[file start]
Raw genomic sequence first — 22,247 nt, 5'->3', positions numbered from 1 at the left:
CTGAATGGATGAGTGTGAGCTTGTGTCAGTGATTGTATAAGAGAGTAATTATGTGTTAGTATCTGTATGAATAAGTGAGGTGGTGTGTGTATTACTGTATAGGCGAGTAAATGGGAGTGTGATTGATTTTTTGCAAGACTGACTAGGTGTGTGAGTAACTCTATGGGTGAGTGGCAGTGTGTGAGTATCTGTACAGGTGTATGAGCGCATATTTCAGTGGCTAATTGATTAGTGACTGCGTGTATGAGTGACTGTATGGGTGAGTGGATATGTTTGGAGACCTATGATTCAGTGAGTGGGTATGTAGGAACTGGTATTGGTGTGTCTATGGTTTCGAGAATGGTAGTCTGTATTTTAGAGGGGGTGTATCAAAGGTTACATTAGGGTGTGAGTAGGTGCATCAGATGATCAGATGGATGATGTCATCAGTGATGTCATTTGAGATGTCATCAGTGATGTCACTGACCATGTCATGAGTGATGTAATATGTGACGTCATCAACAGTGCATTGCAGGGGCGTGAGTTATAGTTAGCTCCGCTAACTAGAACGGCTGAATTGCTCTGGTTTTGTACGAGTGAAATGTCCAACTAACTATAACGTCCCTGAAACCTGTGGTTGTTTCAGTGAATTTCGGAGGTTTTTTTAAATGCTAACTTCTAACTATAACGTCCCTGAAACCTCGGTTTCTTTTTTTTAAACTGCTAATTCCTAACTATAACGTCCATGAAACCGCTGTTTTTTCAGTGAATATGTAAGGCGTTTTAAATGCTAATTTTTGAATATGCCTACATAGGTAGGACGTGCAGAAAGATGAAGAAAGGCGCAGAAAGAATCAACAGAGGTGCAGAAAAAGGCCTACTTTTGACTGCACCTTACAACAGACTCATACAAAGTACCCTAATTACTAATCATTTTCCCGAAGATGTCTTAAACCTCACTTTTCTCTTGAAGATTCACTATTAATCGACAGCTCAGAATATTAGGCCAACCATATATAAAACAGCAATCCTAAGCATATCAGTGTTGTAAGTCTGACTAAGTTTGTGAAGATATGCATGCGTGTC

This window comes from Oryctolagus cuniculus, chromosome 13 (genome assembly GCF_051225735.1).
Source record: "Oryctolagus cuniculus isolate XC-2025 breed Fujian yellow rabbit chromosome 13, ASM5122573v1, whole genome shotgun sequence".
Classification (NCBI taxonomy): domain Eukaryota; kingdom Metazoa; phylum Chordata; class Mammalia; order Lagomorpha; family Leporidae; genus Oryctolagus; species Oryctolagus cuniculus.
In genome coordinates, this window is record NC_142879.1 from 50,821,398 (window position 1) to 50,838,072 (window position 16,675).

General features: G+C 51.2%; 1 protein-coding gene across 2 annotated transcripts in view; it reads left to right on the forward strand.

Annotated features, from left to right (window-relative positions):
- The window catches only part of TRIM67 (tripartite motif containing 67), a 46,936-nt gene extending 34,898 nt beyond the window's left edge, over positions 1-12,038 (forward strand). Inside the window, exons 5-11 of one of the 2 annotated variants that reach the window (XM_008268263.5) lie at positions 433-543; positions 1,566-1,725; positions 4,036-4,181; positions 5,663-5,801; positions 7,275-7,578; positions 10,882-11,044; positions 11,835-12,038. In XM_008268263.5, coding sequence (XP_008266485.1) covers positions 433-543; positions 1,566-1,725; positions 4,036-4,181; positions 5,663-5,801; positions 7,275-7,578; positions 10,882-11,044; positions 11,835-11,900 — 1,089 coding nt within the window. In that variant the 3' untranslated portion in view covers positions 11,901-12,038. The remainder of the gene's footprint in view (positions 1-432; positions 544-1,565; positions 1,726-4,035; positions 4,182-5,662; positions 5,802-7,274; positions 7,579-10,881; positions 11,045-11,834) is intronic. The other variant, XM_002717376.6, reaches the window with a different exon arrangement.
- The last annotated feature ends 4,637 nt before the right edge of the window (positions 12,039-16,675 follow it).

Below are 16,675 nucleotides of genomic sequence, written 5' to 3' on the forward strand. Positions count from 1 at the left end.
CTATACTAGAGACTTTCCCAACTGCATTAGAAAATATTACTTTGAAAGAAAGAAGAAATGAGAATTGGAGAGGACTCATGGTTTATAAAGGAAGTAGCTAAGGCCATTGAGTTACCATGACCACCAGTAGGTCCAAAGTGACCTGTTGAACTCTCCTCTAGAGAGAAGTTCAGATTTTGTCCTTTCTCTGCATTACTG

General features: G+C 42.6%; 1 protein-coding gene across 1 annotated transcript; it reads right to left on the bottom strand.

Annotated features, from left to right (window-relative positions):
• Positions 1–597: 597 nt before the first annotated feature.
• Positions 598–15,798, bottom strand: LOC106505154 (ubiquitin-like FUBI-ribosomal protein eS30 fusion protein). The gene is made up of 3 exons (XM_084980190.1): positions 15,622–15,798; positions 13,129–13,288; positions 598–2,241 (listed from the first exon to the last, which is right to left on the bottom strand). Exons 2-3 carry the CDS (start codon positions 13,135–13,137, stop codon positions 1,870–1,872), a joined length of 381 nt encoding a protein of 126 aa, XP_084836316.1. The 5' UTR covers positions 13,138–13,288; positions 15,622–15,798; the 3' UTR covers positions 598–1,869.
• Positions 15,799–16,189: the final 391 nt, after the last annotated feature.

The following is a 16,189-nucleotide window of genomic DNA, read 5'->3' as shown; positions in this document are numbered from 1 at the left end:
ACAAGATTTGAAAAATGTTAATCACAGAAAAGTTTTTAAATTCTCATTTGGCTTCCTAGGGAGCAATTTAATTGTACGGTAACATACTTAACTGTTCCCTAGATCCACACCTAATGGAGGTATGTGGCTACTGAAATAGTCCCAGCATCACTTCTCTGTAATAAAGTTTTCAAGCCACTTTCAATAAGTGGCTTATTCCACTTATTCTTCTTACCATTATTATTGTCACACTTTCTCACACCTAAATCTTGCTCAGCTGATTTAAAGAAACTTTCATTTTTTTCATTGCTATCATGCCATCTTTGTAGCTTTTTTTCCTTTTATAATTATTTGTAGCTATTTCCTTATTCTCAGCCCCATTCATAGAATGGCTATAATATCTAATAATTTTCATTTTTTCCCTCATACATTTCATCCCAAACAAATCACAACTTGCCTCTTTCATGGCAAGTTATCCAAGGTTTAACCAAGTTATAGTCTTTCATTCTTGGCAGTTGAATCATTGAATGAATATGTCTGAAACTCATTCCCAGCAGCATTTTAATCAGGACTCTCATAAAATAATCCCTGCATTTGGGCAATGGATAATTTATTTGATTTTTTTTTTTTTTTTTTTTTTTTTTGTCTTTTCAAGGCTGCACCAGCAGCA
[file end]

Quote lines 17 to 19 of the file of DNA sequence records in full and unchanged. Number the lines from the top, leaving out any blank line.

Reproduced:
• Positions 15,799–16,189: the final 391 nt, after the last annotated feature.

The following is a 16,189-nucleotide window of genomic DNA, read 5'->3' as shown; positions in this document are numbered from 1 at the left end:
ACAAGATTTGAAAAATGTTAATCACAGAAAAGTTTTTAAATTCTCATTTGGCTTCCTAGGGAGCAATTTAATTGTACGGTAACATACTTAACTGTTCCCTAGATCCACACCTAATGGAGGTATGTGGCTACTGAAATAGTCCCAGCATCACTTCTCTGTAATAAAGTTTTCAAGCCACTTTCAATAAGTGGCTTATTCCACTTATTCTTCTTACCATTATTATTGTCACACTTTCTCACACCTAAATCTTGCTCAGCTGATTTAAAGAAACTTTCATTTTTTTCATTGCTATCATGCCATCTTTGTAGCTTTTTTTCCTTTTATAATTATTTGTAGCTATTTCCTTATTCTCAGCCCCATTCATAGAATGGCTATAATATCTAATAATTTTCATTTTTTCCCTCATACATTTCATCCCAAACAAATCACAACTTGCCTCTTTCATGGCAAGTTATCCAAGGTTTAACCAAGTTATAGTCTTTCATTCTTGGCAGTTGAATCATTGAATGAATATGTCTGAAACTCATTCCCAGCAGCATTTTAATCAGGACTCTCATAAAATAATCCCTGCATTTGGGCAATGGATAATTTATTTGATTTTTTTTTTTTTTTTTTTTTTTTTTGTCTTTTCAAGGCTGCACCAGCAGCA